Invasion of the violin spidersComment on this story
Johannesburg - They’re coming. Driven by heavy rains and hot weather, they’re hitting the burbs, where they are stalking human prey. A button-sized spider, with a big bite and six eyes burning with revenge.
One of their kind left a family of six dead, after they happened to drink tea that contained its venom. Another spider left a man with a wound on his finger that was so bad, it was black with rot and gangrene.
Nothing will stop the invasion of the violin spiders.
It’s time to invest in a can of insecticide, a pair of heavy stomping boots – or don’t believe that e-mail doing the rounds. The latest violin spider e-mail hoax advises people not to leave water in their kettles overnight. The story goes that a family of six died after they boiled water that happened to contain a dead violin spider that had crept into the kettle overnight.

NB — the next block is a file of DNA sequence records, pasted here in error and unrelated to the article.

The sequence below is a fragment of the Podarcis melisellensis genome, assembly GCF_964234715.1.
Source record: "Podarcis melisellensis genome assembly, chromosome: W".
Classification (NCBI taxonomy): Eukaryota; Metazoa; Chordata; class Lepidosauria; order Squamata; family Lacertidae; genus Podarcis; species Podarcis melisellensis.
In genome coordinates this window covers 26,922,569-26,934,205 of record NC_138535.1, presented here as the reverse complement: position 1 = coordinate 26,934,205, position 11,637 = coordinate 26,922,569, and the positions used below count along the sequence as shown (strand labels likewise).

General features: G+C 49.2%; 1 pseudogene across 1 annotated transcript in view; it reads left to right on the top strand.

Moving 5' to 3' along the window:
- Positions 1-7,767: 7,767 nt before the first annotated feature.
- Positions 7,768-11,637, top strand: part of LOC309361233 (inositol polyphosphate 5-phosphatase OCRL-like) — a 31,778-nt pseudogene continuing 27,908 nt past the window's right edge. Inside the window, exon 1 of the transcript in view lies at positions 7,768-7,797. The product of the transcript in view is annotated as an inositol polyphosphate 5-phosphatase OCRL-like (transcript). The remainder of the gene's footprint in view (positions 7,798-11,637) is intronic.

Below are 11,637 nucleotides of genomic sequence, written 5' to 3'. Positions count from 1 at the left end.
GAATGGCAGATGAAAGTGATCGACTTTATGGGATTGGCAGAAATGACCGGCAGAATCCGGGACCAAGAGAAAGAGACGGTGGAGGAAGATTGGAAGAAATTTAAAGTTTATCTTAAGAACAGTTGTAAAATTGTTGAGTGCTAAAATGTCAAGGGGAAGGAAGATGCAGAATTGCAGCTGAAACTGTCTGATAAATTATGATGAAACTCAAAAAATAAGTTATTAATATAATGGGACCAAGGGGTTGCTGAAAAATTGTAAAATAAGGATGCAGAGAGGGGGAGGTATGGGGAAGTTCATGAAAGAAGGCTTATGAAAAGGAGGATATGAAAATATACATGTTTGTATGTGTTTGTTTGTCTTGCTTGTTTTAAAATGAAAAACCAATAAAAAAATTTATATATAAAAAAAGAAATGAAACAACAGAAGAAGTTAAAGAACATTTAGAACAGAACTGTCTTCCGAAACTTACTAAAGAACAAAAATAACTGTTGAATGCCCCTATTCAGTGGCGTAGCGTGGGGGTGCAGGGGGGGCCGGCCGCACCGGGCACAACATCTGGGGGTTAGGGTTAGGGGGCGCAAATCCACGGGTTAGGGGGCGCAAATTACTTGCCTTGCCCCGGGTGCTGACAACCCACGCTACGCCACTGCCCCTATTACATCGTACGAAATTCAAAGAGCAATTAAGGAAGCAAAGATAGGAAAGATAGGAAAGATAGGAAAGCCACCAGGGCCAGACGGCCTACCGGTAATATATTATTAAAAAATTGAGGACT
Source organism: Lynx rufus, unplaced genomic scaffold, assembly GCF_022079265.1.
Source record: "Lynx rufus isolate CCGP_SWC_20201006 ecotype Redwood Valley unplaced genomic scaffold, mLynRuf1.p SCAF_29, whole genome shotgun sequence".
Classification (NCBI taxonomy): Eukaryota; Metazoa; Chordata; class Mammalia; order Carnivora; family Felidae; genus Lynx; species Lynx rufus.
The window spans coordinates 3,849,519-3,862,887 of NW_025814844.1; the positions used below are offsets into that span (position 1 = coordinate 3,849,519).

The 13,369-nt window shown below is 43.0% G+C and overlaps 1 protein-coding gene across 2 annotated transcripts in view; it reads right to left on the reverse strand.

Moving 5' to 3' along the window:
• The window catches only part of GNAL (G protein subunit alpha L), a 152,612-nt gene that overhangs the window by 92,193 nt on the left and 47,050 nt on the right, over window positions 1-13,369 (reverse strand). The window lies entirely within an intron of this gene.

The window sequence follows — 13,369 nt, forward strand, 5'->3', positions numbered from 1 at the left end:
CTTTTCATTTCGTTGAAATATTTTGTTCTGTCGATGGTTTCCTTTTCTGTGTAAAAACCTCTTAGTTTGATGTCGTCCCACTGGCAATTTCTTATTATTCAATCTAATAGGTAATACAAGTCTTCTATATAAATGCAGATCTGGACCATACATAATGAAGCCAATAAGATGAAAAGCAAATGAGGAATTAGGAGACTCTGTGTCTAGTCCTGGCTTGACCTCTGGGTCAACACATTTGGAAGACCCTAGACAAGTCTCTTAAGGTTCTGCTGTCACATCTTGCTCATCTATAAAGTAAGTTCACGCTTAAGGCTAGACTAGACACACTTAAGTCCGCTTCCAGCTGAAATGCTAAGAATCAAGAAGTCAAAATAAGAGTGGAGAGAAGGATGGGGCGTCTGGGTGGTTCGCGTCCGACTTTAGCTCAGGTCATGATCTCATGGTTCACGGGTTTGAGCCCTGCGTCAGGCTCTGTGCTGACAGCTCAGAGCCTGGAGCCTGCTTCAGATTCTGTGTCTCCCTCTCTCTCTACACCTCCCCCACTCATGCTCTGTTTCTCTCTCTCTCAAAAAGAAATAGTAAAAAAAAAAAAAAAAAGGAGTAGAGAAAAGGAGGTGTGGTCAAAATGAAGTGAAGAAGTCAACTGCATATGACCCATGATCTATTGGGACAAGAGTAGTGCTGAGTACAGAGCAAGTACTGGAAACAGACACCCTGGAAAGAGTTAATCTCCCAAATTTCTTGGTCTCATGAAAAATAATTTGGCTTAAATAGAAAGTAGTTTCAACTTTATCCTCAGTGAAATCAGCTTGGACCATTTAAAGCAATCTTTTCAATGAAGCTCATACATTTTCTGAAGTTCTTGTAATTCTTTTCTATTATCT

It’s rubbish, says spider expert and author Jonathan Leeming. Spider venom ingested won’t kill you, he has to explain over and over.
The violin spider is again getting a bad rap. As the saying goes: “Large and hairy equals scary”. But this spider isn’t bent on world domination; in fact, it isn’t even that common.
“In Joburg we have found them around the suburbs of Kensington B and Sandringham. We haven’t found them in houses in Pretoria or Cape Town,” Leeming says.
“And it’s in Cape Town and Pretoria where people claim they are constantly getting bitten.”
Other species of local violin spiders live under rocks and logs.
Leeming says it’s often medical doctors who blame bites or infections on violin spiders. “If you look at some of these supposed bites, they are more often bacterial infections,” he notes.
But in the unlikely event that you happen to be bitten by a violin spider, all is not lost.
“You don’t usually need medical help. What you need to watch out for is if the wound becomes infected – if that happens, you might need antibiotics.” - The Star